For the third consecutive outing, Maryland junior faceoff specialist Curtis Holmes' struggles were apparent.
After losing 11-of-13 draws to
Holmes' success on draws has dropped from 64.2 percent (43-of-67) to 55.9 percent (47-of-84), but even though freshman Bobby Gribbin took the first two faceoffs of his career against the Retrievers, coach John Tillman refused to waver in his support of Holmes, who ranked seventh in the country with a 62.6 success rate.
"We certainly have a lot of confidence in Curtis," Tillman said. "If you look at the way he's started the season, he's done a terrific job. Their guy did a great job of timing the whistle. His stick is very narrow, and he does a good job. Once he gets it, it was hard for Curtis to get the ball out of there. And there's always three-on-three and a 10-on-10 on the faceoffs. I think we could have done a better job on some of our wing play, helping Curt and picking up the groundballs and making good decisions. So we're a team through-and-through, and we need to do a better job in all aspects. … We gave Bobby Gribbin a couple opportunities, and I just felt like we wanted to stay with Curt who has been our guy and we thought he'd fight his way through it."
Holmes has taken 84 of the team's 89 faceoffs thus far, and Tillman conceded that lightening his workload is an option.
"That's certainly something we've got to look at," Tillman said. "And I think Bobby has made a lot of improvement as the year's gone on. So that's something we've got to look at a little bit more, and we have a lot of confidence in Bobby. So certainly, everything will be on the table right now as we move forward and try to improve as a team."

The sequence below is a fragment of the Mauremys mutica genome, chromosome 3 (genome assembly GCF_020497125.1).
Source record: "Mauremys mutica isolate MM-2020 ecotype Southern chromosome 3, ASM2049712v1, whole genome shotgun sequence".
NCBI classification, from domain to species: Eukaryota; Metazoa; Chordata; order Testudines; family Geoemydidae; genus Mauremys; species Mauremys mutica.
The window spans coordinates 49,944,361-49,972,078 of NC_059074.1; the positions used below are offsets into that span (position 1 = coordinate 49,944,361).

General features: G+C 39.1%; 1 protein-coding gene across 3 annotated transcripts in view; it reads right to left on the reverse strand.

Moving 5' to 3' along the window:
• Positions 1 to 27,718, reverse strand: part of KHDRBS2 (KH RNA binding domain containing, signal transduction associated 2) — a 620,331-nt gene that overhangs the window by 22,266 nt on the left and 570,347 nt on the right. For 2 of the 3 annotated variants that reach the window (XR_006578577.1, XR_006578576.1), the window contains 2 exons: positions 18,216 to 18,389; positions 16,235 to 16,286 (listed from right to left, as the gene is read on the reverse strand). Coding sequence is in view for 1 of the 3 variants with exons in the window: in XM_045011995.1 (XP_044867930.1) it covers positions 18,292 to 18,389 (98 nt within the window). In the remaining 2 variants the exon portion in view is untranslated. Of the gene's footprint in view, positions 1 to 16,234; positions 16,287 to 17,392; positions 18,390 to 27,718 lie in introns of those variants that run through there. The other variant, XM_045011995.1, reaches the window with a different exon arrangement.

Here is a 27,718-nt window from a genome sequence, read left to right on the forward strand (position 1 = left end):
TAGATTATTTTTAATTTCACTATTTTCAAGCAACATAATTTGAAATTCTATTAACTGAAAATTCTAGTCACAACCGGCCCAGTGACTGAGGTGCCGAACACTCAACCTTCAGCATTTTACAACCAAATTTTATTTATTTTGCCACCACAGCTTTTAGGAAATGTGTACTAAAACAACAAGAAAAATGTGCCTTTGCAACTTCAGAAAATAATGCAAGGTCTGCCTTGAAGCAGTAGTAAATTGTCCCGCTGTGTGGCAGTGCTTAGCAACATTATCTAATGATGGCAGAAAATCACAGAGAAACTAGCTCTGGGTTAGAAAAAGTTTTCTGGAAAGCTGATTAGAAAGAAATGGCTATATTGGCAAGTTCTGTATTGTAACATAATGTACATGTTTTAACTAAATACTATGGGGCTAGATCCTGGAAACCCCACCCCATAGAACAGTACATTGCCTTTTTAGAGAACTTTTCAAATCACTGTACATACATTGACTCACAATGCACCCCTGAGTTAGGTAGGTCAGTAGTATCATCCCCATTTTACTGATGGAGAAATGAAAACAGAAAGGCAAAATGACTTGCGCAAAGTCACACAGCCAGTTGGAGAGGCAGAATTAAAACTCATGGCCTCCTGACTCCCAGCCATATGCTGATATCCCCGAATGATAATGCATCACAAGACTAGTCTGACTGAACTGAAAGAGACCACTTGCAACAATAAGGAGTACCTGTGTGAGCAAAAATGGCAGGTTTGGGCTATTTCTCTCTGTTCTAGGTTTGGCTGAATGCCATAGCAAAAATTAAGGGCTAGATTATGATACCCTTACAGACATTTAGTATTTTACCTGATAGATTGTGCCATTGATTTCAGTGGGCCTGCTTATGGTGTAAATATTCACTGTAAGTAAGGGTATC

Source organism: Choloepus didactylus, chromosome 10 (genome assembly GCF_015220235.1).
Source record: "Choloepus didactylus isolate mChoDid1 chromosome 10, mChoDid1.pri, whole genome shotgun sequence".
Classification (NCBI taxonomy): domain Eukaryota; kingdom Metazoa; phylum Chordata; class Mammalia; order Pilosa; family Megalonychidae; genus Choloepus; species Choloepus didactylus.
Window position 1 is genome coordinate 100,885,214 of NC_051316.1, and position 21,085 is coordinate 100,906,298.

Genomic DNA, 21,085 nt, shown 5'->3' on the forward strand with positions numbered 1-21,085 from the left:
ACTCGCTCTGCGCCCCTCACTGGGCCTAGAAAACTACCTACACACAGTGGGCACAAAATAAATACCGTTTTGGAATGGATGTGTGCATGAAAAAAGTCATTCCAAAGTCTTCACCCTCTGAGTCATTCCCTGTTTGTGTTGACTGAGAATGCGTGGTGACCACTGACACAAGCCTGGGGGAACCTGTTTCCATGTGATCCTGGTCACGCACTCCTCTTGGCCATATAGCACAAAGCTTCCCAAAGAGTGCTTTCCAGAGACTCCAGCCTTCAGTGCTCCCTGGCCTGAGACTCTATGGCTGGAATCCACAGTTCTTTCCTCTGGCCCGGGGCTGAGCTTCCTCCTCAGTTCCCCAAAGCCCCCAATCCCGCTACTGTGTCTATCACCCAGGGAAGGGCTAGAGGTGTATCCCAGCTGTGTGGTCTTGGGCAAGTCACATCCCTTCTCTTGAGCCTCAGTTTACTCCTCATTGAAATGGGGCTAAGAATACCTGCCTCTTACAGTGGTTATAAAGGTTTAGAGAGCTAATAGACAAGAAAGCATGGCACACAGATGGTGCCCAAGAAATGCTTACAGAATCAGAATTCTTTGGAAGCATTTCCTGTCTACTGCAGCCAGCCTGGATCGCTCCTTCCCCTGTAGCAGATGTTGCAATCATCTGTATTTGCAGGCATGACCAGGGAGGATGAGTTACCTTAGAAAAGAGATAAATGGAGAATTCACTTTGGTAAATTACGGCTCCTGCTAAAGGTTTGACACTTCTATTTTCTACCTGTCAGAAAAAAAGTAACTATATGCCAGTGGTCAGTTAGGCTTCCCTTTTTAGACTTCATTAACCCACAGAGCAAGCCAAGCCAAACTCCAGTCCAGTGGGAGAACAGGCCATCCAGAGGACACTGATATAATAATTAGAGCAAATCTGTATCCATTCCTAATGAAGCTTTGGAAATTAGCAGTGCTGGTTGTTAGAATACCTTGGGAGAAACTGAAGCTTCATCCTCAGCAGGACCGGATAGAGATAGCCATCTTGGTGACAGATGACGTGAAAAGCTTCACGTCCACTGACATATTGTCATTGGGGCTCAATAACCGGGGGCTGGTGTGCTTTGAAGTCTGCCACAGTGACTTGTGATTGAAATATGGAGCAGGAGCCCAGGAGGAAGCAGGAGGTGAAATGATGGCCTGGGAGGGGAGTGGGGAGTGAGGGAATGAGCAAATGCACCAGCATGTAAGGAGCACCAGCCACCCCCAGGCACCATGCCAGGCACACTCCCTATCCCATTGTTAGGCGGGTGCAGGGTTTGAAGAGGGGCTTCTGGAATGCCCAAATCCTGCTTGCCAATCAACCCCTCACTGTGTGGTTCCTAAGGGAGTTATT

*Maryland took just four shots in the second quarter and two attempts in the third quarter Tuesday night. Both Tillman and junior long-stick midfielder Jesse Bernhardt said UMBC successfully slowed the game's tempo and extended offensive possessions by holding onto the ball. "It's not the easiest thing," Bernhardt said. "It sort of slows the tempo down. We like to play a fast pace, get the ball down on the ground and go the other way. So I think they did a good job of playing to one of our weaknesses and give credit to them for that."
*The Terps have thrived with a share-the-wealth offense that boasts depth. But the flipside is that they don’t have that go-to guy on offense who strikes fear in opposing goalkeepers. Attackmen like Grant Catalino,